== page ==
There’s an openness and calm about Katherine Arkell that makes her immediately easy to talk to. I’m sure that’s an asset in her quest to help children, adolescents and families.
Katherine, a new sponsor on nwaMotherlode, is a solution-focused therapist who works with all members of the family — or everyone together at once. She specializes in play therapy and is a Registered Play Therapist-Supervisor. She’s also a mom to two sons — one at the University of Arkansas and the other still in high school — so she’s right there with you when it comes to understanding the challenges and rewards that go along with parenting.
We sat down with Katherine to find out more about her and her Northwest Arkansas practice. Here are her answers to our questions:
What are some of the top concerns that people bring to you? I treat a wide variety of issues and concerns including depression, anxiety, ADHD, divorce reaction, abuse (emotional, physical, sexual and verbal), discipline, academic and behavior problems, and grief and loss.
I also see families wanting to improve their communication skills with their children and each other, adjusting to becoming a blended family, and dealing with a separation from a parent or other loved one (i.e. military deployment).
You specialize in “play therapy.” Will you tell us what that means and who would benefit? Play therapy is a structured, theoretically based approach to therapy that helps children express what is troubling them in a non-threatening way. Essentially, play therapy is to children what talk therapy is to adults. In the playroom, toys, games and activities are used like words. They can use dolls, puppets, paints or other toys to say what they think and feel. Play therapy allows children the opportunity to work through, heal and move past the difficult times in their lives.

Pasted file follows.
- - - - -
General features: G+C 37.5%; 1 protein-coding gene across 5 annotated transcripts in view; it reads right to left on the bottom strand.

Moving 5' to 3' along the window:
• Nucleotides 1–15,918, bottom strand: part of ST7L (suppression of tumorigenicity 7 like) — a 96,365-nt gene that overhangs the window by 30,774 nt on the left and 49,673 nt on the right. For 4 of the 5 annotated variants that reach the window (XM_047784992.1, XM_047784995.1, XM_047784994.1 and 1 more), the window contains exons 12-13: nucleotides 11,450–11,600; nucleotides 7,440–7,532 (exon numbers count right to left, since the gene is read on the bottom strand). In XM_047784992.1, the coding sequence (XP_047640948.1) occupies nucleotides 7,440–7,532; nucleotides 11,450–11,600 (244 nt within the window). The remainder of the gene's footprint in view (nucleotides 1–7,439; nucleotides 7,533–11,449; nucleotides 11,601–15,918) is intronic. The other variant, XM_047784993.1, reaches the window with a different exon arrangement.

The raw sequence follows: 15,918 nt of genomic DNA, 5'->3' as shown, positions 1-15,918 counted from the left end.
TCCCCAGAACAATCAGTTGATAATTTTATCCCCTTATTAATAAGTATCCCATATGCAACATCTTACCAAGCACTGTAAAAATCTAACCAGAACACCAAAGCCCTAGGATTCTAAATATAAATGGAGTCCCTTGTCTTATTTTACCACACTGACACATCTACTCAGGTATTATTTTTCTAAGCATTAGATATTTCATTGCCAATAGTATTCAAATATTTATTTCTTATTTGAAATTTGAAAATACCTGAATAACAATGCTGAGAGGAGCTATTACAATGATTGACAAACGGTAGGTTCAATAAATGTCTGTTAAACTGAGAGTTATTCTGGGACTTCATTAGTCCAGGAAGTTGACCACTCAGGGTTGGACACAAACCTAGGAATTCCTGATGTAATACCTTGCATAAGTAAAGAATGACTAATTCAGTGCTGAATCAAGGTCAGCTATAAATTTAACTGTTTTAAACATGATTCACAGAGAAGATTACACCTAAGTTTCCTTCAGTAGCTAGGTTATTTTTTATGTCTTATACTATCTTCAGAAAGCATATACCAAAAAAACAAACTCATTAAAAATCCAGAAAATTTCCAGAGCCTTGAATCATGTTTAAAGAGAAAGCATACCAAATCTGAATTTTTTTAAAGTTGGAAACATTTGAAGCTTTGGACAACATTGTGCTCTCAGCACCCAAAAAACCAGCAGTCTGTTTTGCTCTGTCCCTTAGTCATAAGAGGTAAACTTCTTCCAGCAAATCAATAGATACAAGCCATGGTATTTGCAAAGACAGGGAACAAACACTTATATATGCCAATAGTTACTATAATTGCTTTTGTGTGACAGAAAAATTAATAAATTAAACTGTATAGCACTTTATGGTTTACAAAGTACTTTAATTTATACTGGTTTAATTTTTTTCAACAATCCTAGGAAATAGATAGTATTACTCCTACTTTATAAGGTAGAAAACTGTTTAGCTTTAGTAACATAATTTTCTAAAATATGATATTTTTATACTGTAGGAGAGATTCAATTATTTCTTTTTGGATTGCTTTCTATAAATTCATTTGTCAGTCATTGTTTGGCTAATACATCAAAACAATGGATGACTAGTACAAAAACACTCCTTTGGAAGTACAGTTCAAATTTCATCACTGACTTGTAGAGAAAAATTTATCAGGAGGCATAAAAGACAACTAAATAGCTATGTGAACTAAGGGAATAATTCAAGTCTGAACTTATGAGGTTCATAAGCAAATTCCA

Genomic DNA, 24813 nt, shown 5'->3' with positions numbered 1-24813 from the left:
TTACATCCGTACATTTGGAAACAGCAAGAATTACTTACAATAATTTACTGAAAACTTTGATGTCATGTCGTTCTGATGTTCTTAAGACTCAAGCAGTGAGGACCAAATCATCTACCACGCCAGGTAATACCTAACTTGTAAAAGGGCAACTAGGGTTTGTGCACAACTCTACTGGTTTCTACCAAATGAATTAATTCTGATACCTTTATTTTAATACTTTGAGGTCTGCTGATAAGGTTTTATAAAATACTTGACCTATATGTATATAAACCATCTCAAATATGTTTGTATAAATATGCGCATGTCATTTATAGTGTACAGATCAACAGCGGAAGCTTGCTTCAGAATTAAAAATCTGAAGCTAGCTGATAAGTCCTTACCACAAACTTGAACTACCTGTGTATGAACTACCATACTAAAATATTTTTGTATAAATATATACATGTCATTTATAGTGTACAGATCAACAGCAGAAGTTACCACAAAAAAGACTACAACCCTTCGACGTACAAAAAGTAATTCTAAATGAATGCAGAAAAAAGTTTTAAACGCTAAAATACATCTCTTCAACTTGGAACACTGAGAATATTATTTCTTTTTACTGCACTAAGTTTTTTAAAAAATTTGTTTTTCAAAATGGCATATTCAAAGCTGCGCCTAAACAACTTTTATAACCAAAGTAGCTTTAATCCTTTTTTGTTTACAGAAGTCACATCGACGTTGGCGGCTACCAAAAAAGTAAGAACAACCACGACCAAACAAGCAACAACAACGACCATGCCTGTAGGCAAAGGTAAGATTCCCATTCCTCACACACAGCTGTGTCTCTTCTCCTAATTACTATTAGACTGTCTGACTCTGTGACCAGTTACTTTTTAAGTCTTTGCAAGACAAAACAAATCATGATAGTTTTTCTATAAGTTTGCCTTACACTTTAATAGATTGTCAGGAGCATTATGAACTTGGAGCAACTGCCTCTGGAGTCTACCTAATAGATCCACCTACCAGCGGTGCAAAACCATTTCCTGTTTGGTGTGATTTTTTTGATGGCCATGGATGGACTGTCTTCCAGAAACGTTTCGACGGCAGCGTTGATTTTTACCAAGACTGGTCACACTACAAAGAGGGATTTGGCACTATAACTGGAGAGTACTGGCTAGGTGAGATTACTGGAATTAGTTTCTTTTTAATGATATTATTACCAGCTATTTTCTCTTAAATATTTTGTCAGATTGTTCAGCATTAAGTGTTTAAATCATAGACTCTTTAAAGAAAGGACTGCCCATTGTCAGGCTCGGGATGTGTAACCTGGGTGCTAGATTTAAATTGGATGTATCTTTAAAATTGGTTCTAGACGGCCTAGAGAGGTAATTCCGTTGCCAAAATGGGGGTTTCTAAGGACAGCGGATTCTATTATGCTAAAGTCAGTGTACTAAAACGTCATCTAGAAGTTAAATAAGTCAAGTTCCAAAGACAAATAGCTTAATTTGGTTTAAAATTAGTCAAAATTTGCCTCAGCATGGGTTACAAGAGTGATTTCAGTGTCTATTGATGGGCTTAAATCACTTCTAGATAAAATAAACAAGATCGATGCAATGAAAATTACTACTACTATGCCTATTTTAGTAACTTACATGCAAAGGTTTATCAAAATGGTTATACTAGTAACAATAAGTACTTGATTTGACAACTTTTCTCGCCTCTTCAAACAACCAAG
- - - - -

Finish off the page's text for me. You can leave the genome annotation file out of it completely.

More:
Play therapy is especially appropriate for children 3-12 years. However, teens and adults also benefit from play and recreational processes. (See a picture of Katherine’s fabulous playroom at the bottom of this post or by clicking HERE.)
When might a child need therapy? In the process of growing up, children often experience difficulty coping at some time (at home, at school, with divorce and separation, with other children, etc.) or they exhibit behaviors which concern their parents or teachers. Some children may need more help than others in some areas. Generally, if you, your child’s teacher or pediatrician is concerned about your child’s behavior or difficulty adjusting, play therapy may be the recommended approach to help your child.
Do most insurance companies cover play therapy and counseling? While as a play therapist, I am a certified mental health professional and on several major medical insurance panels, mental health coverage varies from plan to plan. It is best to check with your particular insurer to see what benefits you are entitled to.
How old are your children? I am the proud mother of two wonderful young men, Andrew, 21, a junior at the University of Arkansas and Austin, 17, a junior in high school.
How long have you lived in NWA and what do you enjoy most about living and working in NWA? I have lived here 4.5 years. I moved here sight unseen and feel very fortunate to have landed in such a beautiful part of the country. I love the four distinct seasons, the diversity of the area and the easy access to other geographic destinations. I also appreciate the warmth with which I was welcomed into the small business community.